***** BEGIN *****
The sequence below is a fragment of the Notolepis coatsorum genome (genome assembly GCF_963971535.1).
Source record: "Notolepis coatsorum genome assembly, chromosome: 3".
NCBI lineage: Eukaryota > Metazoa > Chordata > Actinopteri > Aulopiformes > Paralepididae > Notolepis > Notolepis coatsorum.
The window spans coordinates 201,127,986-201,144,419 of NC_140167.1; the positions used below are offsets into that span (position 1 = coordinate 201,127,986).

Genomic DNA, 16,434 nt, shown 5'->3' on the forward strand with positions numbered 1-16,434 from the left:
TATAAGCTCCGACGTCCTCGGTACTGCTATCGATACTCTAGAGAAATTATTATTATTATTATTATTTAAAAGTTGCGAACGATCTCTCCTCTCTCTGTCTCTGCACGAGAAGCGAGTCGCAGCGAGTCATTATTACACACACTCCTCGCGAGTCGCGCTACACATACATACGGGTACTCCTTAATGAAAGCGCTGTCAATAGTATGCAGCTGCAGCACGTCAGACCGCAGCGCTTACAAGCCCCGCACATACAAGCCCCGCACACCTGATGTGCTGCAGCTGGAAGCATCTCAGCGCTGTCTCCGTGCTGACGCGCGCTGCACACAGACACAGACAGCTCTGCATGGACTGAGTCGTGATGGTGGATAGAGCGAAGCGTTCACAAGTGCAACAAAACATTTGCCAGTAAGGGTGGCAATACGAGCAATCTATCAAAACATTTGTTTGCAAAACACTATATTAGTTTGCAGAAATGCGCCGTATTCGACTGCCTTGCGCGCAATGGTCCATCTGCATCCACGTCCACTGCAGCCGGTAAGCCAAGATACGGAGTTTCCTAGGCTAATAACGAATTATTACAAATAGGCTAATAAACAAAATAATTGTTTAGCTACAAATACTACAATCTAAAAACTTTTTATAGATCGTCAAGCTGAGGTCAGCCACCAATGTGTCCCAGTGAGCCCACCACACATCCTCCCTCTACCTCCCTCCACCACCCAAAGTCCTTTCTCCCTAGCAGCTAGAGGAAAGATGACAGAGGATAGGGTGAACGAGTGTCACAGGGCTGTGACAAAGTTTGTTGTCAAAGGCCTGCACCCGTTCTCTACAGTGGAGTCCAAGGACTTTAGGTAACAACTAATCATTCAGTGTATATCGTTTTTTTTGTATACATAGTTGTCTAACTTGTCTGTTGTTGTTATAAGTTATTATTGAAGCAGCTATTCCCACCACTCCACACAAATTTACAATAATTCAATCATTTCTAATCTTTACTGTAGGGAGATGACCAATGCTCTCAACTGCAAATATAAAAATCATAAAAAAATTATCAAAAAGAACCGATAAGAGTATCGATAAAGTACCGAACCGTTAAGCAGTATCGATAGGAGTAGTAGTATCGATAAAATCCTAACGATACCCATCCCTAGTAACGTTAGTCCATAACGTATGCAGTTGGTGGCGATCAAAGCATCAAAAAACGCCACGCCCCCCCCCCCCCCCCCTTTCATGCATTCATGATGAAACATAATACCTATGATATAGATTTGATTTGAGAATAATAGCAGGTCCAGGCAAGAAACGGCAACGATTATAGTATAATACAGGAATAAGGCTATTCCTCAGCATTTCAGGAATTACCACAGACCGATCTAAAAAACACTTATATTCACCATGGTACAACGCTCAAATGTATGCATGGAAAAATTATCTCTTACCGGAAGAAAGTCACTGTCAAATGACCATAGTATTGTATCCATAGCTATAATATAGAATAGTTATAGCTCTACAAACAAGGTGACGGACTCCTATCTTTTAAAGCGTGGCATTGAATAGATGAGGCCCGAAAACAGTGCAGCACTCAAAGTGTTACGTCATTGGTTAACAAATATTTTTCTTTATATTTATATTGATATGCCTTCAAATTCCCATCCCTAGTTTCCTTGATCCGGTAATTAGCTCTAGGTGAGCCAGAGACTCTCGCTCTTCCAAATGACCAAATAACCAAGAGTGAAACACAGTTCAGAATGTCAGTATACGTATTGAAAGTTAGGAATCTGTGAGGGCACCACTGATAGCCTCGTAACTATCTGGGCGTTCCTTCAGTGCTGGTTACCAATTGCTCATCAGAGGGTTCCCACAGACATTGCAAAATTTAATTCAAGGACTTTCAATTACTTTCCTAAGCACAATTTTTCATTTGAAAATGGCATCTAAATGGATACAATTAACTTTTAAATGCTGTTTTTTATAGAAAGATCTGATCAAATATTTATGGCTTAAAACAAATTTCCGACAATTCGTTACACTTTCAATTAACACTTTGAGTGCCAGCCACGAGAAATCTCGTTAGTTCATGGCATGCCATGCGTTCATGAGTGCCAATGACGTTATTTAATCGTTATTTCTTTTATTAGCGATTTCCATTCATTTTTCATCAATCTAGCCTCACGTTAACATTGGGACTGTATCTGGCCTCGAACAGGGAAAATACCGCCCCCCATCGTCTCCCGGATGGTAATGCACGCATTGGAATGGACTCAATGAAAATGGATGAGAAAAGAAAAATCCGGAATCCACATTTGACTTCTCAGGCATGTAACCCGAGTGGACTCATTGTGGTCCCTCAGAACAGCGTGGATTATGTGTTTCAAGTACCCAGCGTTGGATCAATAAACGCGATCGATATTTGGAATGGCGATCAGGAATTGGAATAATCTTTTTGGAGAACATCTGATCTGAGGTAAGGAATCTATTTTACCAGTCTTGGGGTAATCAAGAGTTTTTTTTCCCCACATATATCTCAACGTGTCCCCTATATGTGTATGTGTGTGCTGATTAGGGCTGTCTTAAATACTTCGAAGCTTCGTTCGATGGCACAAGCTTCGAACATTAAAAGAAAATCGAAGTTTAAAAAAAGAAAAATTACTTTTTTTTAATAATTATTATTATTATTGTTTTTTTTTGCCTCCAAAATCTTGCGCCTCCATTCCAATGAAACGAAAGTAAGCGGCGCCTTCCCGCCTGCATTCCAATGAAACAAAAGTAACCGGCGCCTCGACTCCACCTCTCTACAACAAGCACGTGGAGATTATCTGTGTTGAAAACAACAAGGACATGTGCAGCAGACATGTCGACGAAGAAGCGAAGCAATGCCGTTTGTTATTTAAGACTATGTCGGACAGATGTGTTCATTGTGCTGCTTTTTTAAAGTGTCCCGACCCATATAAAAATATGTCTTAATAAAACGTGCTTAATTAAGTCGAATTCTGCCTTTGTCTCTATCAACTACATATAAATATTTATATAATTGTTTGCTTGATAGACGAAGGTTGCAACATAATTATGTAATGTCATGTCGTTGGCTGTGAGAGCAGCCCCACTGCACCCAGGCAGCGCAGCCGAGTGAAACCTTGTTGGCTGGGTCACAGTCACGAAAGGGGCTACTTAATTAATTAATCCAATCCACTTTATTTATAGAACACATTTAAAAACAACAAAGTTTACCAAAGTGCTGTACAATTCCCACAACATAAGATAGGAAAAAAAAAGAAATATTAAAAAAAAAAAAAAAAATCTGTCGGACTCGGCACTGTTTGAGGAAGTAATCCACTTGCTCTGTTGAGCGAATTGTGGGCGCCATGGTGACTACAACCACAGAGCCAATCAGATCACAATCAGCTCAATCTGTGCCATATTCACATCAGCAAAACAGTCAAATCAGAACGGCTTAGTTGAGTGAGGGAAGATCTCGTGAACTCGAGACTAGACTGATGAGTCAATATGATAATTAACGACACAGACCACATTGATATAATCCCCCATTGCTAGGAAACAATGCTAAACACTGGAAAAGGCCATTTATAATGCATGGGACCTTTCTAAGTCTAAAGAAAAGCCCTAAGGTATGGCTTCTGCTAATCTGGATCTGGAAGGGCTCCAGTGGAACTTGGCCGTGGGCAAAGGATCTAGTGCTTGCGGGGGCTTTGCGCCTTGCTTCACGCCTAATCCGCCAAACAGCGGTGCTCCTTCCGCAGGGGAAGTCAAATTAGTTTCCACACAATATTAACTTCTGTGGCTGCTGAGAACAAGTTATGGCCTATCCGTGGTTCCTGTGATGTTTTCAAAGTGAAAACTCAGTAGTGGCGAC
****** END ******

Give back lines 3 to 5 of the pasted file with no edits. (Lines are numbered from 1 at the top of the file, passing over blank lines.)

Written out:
NCBI lineage: Eukaryota > Metazoa > Chordata > Actinopteri > Aulopiformes > Paralepididae > Notolepis > Notolepis coatsorum.
The window spans coordinates 201,127,986-201,144,419 of NC_140167.1; the positions used below are offsets into that span (position 1 = coordinate 201,127,986).

Genomic DNA, 16,434 nt, shown 5'->3' on the forward strand with positions numbered 1-16,434 from the left: